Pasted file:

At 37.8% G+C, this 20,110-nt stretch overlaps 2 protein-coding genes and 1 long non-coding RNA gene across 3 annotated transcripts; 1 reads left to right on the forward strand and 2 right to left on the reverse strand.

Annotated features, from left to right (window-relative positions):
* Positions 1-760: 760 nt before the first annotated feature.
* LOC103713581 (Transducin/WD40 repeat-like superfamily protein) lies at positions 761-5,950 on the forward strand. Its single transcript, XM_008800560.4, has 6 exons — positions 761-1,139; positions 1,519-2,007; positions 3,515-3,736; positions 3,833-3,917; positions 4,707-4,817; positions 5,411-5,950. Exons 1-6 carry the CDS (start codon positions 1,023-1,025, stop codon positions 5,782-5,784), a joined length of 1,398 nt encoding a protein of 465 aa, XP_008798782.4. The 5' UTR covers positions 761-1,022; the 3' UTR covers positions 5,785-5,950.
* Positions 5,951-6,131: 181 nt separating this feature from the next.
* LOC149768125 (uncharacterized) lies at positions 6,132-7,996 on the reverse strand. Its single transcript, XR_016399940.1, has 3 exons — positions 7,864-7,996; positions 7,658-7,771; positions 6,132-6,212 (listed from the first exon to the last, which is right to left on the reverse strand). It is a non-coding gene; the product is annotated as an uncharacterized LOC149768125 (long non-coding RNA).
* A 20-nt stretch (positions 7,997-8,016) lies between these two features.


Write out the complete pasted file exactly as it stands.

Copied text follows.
At 37.8% G+C, this 20,110-nt stretch overlaps 2 protein-coding genes and 1 long non-coding RNA gene across 3 annotated transcripts; 1 reads left to right on the forward strand and 2 right to left on the reverse strand.

Annotated features, from left to right (window-relative positions):
* Positions 1-760: 760 nt before the first annotated feature.
* LOC103713581 (Transducin/WD40 repeat-like superfamily protein) lies at positions 761-5,950 on the forward strand. Its single transcript, XM_008800560.4, has 6 exons — positions 761-1,139; positions 1,519-2,007; positions 3,515-3,736; positions 3,833-3,917; positions 4,707-4,817; positions 5,411-5,950. Exons 1-6 carry the CDS (start codon positions 1,023-1,025, stop codon positions 5,782-5,784), a joined length of 1,398 nt encoding a protein of 465 aa, XP_008798782.4. The 5' UTR covers positions 761-1,022; the 3' UTR covers positions 5,785-5,950.
* Positions 5,951-6,131: 181 nt separating this feature from the next.
* LOC149768125 (uncharacterized) lies at positions 6,132-7,996 on the reverse strand. Its single transcript, XR_016399940.1, has 3 exons — positions 7,864-7,996; positions 7,658-7,771; positions 6,132-6,212 (listed from the first exon to the last, which is right to left on the reverse strand). It is a non-coding gene; the product is annotated as an uncharacterized LOC149768125 (long non-coding RNA).
* A 20-nt stretch (positions 7,997-8,016) lies between these two features.